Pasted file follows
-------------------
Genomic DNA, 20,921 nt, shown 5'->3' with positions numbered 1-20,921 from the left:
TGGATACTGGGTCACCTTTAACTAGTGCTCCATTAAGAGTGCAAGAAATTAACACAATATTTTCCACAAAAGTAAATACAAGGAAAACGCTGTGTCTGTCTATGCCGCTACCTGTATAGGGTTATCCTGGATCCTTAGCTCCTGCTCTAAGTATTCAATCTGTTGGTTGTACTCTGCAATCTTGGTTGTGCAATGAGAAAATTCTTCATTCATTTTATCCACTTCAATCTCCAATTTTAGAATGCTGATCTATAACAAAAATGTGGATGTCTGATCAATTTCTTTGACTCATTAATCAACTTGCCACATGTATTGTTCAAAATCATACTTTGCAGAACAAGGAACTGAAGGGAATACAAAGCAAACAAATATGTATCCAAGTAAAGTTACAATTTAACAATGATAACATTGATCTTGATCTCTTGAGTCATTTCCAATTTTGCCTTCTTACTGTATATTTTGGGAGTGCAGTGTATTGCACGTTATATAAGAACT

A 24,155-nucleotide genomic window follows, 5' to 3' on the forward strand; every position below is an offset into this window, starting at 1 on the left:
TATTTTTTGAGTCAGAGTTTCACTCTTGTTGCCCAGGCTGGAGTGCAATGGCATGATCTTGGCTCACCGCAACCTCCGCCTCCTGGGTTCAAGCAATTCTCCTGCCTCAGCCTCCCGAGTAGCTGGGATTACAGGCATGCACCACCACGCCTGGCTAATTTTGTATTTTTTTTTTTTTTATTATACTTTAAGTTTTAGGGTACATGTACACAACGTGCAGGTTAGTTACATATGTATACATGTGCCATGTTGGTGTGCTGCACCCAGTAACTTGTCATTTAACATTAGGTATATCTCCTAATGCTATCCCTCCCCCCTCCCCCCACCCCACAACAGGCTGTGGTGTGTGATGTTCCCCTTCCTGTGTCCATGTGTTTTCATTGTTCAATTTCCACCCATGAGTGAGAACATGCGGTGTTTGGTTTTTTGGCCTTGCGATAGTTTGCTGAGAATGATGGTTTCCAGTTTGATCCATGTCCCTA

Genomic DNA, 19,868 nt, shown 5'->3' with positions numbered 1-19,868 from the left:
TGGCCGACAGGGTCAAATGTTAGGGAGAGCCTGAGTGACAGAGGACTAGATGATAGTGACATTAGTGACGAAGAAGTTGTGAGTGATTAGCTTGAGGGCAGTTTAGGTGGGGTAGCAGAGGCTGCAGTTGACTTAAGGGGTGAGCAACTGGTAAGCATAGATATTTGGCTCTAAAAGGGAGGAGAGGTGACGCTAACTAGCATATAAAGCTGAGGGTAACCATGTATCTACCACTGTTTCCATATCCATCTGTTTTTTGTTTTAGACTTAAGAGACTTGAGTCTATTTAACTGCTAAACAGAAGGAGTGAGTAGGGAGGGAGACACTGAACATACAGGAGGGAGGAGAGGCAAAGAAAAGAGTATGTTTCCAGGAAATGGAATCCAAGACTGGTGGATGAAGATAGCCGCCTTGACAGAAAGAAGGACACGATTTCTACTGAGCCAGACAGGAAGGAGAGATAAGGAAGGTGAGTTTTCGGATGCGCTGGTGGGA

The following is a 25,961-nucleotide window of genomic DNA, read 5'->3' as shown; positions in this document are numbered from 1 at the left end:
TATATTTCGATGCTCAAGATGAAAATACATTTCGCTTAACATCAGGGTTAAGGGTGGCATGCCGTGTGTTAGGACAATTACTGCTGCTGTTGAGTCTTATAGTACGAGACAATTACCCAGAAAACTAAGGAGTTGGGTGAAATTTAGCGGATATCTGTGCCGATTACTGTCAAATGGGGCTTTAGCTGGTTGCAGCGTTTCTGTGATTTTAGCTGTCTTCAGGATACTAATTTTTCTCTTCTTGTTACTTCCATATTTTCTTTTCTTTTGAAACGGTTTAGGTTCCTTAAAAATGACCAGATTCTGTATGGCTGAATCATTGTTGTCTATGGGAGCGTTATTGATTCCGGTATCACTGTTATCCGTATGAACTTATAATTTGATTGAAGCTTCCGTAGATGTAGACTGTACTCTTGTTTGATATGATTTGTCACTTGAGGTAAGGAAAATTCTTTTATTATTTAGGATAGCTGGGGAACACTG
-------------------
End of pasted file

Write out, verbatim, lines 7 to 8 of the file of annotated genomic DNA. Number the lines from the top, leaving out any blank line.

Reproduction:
The following is a 25,961-nucleotide window of genomic DNA, read 5'->3' as shown; positions in this document are numbered from 1 at the left end:
TATATTTCGATGCTCAAGATGAAAATACATTTCGCTTAACATCAGGGTTAAGGGTGGCATGCCGTGTGTTAGGACAATTACTGCTGCTGTTGAGTCTTATAGTACGAGACAATTACCCAGAAAACTAAGGAGTTGGGTGAAATTTAGCGGATATCTGTGCCGATTACTGTCAAATGGGGCTTTAGCTGGTTGCAGCGTTTCTGTGATTTTAGCTGTCTTCAGGATACTAATTTTTCTCTTCTTGTTACTTCCATATTTTCTTTTCTTTTGAAACGGTTTAGGTTCCTTAAAAATGACCAGATTCTGTATGGCTGAATCATTGTTGTCTATGGGAGCGTTATTGATTCCGGTATCACTGTTATCCGTATGAACTTATAATTTGATTGAAGCTTCCGTAGATGTAGACTGTACTCTTGTTTGATATGATTTGTCACTTGAGGTAAGGAAAATTCTTTTATTATTTAGGATAGCTGGGGAACACTG